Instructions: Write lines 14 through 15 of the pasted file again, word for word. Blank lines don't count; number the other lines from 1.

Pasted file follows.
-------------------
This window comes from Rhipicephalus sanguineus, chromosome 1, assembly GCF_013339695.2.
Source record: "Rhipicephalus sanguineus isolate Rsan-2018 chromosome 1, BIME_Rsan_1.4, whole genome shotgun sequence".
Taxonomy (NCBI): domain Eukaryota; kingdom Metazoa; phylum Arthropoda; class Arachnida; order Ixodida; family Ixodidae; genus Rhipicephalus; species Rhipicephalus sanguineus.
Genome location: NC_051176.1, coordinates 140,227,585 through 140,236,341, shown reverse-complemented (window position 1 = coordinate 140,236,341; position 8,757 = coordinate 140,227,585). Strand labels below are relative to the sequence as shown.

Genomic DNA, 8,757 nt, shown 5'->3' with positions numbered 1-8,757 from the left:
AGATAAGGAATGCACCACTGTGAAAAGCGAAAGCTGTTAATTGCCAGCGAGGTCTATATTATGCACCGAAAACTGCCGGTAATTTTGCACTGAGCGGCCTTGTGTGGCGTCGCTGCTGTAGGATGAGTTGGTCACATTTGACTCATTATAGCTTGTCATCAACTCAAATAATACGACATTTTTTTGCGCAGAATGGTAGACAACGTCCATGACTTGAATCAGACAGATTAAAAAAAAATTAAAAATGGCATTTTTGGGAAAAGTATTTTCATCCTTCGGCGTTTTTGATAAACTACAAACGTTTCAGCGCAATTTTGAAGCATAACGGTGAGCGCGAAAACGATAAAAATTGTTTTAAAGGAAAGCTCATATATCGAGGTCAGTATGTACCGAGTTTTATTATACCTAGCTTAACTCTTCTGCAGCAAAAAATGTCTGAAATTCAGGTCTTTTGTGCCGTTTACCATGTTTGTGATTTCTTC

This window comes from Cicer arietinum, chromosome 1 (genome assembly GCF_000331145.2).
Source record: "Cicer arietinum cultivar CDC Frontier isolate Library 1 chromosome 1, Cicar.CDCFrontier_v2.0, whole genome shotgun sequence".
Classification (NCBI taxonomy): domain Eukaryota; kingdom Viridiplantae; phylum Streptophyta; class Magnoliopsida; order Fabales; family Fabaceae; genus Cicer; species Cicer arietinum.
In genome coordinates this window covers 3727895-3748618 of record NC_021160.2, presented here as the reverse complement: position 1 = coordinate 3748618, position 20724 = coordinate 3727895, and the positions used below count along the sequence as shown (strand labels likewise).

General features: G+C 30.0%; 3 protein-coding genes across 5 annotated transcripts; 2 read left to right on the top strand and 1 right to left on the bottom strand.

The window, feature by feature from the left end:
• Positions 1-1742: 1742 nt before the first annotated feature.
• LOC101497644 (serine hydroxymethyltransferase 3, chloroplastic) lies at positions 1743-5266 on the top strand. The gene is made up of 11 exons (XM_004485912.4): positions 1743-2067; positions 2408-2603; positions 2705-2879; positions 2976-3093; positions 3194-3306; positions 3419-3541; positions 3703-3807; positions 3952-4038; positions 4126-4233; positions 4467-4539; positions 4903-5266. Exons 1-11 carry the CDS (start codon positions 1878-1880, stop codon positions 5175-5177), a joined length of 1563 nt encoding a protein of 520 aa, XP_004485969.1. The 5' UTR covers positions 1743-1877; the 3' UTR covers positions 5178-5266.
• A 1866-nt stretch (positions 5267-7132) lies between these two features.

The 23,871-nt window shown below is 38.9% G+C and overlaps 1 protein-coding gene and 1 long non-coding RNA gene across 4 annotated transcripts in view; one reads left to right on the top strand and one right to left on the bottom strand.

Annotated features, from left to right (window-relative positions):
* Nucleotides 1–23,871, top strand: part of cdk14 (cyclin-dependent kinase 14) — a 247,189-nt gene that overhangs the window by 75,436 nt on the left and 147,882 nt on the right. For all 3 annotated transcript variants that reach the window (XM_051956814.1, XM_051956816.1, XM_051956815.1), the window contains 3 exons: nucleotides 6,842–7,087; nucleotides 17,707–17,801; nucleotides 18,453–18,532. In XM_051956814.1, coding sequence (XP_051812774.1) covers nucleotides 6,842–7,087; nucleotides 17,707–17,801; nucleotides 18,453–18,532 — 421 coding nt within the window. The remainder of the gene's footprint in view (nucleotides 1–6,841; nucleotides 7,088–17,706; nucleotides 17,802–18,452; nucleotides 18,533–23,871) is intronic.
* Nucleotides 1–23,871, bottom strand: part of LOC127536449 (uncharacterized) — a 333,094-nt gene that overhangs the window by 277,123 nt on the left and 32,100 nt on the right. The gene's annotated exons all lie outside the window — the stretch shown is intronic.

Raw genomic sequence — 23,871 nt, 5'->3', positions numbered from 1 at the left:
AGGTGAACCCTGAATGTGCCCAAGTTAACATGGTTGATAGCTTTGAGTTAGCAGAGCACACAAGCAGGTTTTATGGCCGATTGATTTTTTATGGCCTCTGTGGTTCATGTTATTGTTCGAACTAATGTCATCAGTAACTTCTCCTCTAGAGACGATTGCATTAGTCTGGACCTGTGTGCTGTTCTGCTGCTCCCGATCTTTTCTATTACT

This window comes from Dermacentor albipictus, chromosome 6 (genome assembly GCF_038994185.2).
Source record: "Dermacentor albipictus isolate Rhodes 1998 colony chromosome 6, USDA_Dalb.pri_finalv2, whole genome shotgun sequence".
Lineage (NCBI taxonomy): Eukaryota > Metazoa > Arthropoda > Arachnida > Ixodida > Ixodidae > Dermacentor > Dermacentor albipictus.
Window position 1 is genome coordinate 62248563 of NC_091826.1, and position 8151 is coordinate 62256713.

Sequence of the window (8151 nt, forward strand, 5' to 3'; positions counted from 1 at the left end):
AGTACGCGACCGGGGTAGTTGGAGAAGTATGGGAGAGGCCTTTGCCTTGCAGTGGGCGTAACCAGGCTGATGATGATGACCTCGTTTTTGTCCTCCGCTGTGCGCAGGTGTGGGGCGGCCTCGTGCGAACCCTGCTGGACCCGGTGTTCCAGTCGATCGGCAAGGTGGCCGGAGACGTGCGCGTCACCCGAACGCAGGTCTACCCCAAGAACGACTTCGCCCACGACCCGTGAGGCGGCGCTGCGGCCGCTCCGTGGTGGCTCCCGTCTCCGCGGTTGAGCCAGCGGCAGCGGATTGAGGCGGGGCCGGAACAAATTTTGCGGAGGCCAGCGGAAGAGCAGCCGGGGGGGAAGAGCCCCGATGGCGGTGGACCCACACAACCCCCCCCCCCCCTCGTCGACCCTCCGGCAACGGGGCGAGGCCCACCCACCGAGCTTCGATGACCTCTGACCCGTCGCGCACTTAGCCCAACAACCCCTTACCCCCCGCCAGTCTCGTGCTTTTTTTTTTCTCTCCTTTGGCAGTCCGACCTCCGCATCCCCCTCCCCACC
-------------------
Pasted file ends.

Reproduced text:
• LOC101497644 (serine hydroxymethyltransferase 3, chloroplastic) lies at positions 1743-5266 on the top strand. The gene is made up of 11 exons (XM_004485912.4): positions 1743-2067; positions 2408-2603; positions 2705-2879; positions 2976-3093; positions 3194-3306; positions 3419-3541; positions 3703-3807; positions 3952-4038; positions 4126-4233; positions 4467-4539; positions 4903-5266. Exons 1-11 carry the CDS (start codon positions 1878-1880, stop codon positions 5175-5177), a joined length of 1563 nt encoding a protein of 520 aa, XP_004485969.1. The 5' UTR covers positions 1743-1877; the 3' UTR covers positions 5178-5266.
• A 1866-nt stretch (positions 5267-7132) lies between these two features.